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Natasha Ringor is a talented artist that primarily practices digital art, but would also like to dabble in painting when she has the time. She is known on Deviantart (an online artist community) as Muse33, and she also has a Tumblr account where you can find more of her artwork with her musings attached as well as pictures from some of her favorite artists and inspirations. Ms. Ringor agreed to do an interview to allow her fans to see more clearly into the mind of an artist at work and also to find out who her muses are.
TP: How and when did you first start practicing your art (are you traditionally trained or self-taught)?
NR: I have been drawing for as long as I can remember. I used to draw a lot of Disney princesses and Archie characters, but it was actually anime that encouraged me to draw more. I loved the character designs and the aesthetic so much that I would try to draw them. I’m mostly self-taught, but I also attended some painting and basic art workshops when I was younger. Not going to a real art school didn’t discourage me from trying to learn new skills by myself.
TP: What mediums do you use for your artwork? Which is your favorite and why?
NR: Mostly digital, but I also use watercolor, colored pencils, and alcohol markers. I love the efficiency of digital media, and the fact that I can make my art look like it was done traditionally when it’s actually digital, but I also like using alcohol markers. If I had more time, I’d probably use that more often too.
TP: What piece of your work is your favorite and why? Of which are you the most proud?
NR: “Power in Grace” and “Everything is Still” (the titles are different on my Deviantart page), but these are the original titles. I really liked drawing “Power in Grace”, because it was a challenge for me to draw muscle-y men (haha). I also love portraying the blending of masculine and feminine roles, so even if the two acrobats appear well-built, their clothing, expression, and posture show a feminine delicacy.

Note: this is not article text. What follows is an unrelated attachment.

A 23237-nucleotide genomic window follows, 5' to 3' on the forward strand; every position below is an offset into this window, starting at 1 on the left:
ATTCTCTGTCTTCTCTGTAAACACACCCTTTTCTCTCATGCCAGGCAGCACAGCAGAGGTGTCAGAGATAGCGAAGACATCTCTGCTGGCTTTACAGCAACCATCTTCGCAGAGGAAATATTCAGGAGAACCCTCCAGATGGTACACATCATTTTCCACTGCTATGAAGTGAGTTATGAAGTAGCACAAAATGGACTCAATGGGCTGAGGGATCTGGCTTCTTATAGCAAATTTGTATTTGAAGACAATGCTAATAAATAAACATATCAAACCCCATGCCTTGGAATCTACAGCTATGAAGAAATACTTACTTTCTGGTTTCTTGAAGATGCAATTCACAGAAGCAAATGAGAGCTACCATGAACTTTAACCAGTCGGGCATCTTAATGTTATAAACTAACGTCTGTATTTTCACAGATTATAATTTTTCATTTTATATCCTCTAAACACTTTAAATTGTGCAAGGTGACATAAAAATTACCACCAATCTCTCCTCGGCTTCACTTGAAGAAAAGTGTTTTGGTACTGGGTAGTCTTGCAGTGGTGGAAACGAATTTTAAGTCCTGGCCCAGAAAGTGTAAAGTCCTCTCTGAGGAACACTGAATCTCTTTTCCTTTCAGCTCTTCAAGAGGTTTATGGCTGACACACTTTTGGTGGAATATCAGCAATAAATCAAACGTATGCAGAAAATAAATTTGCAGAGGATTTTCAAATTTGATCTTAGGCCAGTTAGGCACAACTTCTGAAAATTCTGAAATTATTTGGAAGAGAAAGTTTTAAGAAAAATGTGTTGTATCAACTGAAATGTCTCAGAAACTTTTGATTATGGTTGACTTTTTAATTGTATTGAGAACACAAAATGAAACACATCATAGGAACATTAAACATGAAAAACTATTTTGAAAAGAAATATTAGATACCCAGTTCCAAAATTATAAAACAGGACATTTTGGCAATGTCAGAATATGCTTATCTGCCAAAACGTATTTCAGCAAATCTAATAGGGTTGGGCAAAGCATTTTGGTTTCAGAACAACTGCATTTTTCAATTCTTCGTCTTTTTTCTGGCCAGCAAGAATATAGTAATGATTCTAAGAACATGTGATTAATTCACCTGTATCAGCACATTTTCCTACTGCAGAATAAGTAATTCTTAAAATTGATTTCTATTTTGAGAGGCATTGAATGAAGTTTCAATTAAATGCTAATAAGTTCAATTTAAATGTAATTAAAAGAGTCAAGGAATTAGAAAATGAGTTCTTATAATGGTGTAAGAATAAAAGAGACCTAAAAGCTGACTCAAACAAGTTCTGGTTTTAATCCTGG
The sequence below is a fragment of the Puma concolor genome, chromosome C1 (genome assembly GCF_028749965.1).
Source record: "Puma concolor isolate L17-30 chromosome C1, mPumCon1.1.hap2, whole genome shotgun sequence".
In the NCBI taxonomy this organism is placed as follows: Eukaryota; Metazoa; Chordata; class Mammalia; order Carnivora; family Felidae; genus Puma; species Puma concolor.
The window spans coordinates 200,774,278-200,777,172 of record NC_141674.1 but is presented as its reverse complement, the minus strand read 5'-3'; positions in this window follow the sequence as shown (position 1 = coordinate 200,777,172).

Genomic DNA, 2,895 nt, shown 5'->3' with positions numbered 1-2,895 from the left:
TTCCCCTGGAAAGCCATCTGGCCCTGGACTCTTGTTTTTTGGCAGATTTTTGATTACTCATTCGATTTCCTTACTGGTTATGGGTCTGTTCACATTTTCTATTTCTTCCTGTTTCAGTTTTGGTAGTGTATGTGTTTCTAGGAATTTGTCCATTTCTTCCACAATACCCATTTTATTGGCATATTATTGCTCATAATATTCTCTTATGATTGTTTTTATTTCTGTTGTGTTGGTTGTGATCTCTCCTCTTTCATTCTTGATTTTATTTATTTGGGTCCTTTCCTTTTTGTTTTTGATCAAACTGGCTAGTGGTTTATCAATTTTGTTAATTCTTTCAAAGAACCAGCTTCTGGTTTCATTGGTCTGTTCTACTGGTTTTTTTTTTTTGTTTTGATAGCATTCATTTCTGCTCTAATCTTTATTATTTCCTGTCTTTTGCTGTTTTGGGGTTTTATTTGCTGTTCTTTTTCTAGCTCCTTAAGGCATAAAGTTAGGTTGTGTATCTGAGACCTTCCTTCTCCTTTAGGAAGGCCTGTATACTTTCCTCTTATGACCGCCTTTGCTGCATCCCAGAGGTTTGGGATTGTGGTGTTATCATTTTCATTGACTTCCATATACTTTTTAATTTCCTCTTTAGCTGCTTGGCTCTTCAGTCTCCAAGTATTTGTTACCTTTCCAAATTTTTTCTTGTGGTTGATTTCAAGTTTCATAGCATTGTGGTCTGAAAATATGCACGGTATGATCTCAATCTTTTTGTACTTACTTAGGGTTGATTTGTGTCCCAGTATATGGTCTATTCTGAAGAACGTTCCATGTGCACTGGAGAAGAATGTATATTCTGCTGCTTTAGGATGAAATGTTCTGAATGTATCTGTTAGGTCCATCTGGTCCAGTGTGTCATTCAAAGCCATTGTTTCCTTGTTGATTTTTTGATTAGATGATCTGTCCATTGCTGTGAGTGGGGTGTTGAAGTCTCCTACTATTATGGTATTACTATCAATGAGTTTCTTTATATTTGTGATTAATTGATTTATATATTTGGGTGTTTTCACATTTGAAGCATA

“Everything is Still”, on the other hand, is something I’m really proud of because it was a very personal piece that challenged me to draw something I’m not too fond of, mainly backgrounds.
TP: When you first started, did you ever hit any bumps in your art process? What were they, and how did you overcome them?
NR: I was very insecure about my art style since it’s heavily influenced by anime and manga. I knew that it was a style that some people saw as a lower form of art because of how mainstream it was. Despite this, I learned not to focus too much on style, but the story my art tells. No matter how unique or beautiful an art style is, it only becomes ornamental if it stops at that. Rather than struggling to find a unique art style, I’m more focused on making illustrations with a strong concept behind it.
TP:Who or what are your inspirations and why?
NR: A lot of artists from Deviantart like Kidchan, Bloodypepper, and Bluevenom. What I love about following artists on Deviantart is how I’m able to watch them grow as well, and it just inspires me to improve and try new things. I’m also attracted to the soft delicate style of ’70s shoujo manga and the vibrant colors and fluid strokes of impressionist paintings.
TP: What is your favorite subject to draw and why?
NR: People. I enjoy portraying human emotion and all its subtleties.
TP: If there was any art medium that you wish you could master, what would it be and why?
NR: Painting. I used to paint before, but it was more of my mom forcing me to do it. I never really enjoyed using acrylics and oils, but now I wish I did use them more. I don’t want to be too reliant on digital media for my art.
TP: Outside of art, what is your life like?
NR: I love vintage and retro things, particularly the glam and glitter of the ’70s and the excess of the ’80s. I also enjoy baking and cooking.
TP: Do you plan to continue art as a hobby or make it a career?
NR: I haven’t really thought that far ahead yet, but I do plan on turning my love for illustration into a career. I’d like to work as a concept artist and character designer for a gaming company. I also want to publish my own comic.
TP: Do you feel that your culture has influenced you in some way that makes you different than other artists?
NR: It’s sad to think, but no. I’ve been too influenced by foreign artists. I’m not too familiar with my own country’s art scene.
Image Courtesy of http://muse33.deviantart.com/